Week 4: 55th Legislature, 1st Session

Week #4: 55th Legislature, 1st Session

 

Quote of the Week: “I know that the only time politicians are interested in the poor, and the people of color and the minorities is when there is money to be made somewhere in the process.” -LD7 Sen Peshlakai addressing SB1452, the voucher expansion bill.

 

Senate Education Committee -- Marilyn Duerbeck

 

Senate Education Committee members spent over 4 hours discussing SB1452, and most of the questions came from Democratic senators: Marsh, Gonzalez and Peshlakai. Despite over 1,200 people showing a thumbs down via RTS and many expressing a desire to speak to the committee in person, Chair Boyer, sponsor of the bill, allowed only 4 speakers for the bill and 4 against. It was apparent that he did not fully understand the bill; he argued that the bill extended eligilbility to students on free and reduced lunch, when in fact, it includes, as Sen Marsh said, all students who attend a Title I school, even for just 30 days. This could mean an expansion of up to 700,000 students. Many of the speakers against the bill noted the possibility that it may increase property taxes for some constituents. To address this concern, Sen. Marsh offered an amendment requiring ⅔ approval in both houses for passage of the bill. The amendment failed. During final comments Democrats reminded the committee of the need to fully fund public schools. The bill passed 5-3 on a party line vote. For more information: https://www.azcentral.com/story/news/politics/legislature/2021/02/02/arizona-bills-expand-eligible-students-school-vouchers/4347400001/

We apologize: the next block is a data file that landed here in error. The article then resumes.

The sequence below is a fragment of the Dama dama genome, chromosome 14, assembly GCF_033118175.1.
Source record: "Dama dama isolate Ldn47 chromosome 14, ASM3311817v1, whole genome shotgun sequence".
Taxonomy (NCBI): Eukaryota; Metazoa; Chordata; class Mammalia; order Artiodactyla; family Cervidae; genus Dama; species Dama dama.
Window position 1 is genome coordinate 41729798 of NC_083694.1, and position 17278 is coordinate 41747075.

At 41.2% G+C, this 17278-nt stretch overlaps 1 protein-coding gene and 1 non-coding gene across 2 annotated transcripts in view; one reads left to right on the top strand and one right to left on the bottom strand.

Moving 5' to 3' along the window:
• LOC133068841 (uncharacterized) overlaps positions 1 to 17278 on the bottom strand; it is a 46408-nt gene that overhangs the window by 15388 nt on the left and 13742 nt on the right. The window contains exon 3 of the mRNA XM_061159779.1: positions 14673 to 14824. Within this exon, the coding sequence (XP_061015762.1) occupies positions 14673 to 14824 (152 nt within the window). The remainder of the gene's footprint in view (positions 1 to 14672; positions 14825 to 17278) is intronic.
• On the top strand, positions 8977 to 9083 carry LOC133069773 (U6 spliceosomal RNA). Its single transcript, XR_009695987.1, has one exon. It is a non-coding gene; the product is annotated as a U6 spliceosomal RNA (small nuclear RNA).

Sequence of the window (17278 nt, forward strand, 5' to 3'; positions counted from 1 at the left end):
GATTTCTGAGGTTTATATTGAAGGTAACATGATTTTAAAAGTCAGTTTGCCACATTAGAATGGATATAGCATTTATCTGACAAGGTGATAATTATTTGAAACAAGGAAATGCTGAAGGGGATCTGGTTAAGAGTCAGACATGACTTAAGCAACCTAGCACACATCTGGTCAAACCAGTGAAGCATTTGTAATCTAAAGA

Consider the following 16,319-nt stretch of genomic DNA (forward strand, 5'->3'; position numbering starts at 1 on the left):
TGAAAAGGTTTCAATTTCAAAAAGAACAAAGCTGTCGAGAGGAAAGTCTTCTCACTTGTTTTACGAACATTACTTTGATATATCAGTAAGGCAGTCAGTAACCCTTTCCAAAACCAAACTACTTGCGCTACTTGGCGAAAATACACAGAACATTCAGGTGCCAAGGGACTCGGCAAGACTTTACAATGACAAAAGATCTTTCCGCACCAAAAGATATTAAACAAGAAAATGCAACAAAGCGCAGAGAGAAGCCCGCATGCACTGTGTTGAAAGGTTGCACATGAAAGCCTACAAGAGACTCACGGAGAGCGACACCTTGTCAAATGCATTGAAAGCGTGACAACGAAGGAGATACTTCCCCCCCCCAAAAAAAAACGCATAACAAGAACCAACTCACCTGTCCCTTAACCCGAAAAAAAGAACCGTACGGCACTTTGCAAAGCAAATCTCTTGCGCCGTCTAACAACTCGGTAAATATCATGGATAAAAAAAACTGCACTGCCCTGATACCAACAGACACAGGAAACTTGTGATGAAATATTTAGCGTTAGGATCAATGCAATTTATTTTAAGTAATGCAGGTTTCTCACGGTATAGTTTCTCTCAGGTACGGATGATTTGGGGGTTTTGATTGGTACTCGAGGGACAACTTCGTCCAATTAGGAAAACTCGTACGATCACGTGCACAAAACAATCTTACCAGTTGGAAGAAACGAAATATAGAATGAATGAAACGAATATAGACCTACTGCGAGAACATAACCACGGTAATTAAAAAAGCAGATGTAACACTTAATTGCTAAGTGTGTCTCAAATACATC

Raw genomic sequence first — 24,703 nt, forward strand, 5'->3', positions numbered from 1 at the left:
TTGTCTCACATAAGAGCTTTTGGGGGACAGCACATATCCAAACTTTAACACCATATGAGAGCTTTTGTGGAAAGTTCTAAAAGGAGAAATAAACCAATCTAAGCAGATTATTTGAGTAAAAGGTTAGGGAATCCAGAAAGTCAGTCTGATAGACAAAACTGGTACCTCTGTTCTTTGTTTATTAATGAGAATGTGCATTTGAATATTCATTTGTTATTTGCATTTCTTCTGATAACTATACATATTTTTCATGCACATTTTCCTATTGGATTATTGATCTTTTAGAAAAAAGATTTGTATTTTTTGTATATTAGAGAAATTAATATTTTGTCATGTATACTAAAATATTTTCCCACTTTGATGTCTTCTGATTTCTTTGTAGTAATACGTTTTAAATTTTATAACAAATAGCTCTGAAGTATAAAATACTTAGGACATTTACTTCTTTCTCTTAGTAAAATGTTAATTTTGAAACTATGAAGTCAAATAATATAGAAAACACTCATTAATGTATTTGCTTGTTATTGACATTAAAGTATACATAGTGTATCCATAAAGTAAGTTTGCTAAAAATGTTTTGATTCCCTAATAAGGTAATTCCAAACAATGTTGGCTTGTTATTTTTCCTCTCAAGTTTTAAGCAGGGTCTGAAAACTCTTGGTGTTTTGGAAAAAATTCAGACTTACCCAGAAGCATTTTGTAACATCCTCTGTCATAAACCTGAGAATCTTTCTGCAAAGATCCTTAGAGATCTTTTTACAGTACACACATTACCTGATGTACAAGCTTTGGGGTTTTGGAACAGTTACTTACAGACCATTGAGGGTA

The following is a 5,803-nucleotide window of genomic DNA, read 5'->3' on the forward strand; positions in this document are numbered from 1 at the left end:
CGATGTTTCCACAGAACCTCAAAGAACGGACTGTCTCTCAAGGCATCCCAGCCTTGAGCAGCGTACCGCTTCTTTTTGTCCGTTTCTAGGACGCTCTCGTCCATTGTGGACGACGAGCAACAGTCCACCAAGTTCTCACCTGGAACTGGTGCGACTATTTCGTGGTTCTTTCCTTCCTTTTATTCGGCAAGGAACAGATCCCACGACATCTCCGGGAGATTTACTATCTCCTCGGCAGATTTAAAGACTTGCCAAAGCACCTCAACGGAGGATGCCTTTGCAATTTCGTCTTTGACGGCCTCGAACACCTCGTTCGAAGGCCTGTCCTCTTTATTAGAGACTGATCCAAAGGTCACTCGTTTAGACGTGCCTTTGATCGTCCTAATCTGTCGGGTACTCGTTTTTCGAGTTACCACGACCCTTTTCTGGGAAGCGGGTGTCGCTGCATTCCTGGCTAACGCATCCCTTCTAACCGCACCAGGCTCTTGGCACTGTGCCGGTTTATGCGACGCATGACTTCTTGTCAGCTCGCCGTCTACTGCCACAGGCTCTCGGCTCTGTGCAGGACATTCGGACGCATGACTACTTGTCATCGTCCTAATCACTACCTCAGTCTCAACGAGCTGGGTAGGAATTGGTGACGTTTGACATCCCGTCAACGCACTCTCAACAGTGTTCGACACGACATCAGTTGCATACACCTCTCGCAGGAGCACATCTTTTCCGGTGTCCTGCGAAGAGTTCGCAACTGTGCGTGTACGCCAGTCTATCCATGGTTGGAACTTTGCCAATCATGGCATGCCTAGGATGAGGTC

From the Arizona Republic article:  Boyer said repeatedly during the hearing that his bill would only cover low-income students who qualified for free or reduced lunch or if the student received Title I funding. He insisted the students themselves needed to receive the funding and they wouldn't qualify from just attending a Title I school…. But the bill plainly says that it applies to a "child who receives federal Title I services for low income students" and defines that to mean "a student who receives targeted assistance services or attending a school that qualifies for schoolwide Title I program funding."

 

Other bills passed unanimously: SB 1376 directed that mental health instruction be included in school health curriculum; SB1302, SB1311 and SB1179 dealt with Career and Technical education districts; and others appropriated funding -- SB1174 (STEM internships), SB1295 (advanced placement courses), and SB1342 (Maricopa County Community College District ACE program).  

 

Senate Transportation and Technology -- Laura Terech

 

Nine bills were considered and all passed unanimously. Four referenced special plates:  SB1157, Empowering today's youth special plates; SB1310, Support cancer victims special plates; SB1312, Veterans; special license plates; design; and SB1081: Wishes; critically ill children; license plates.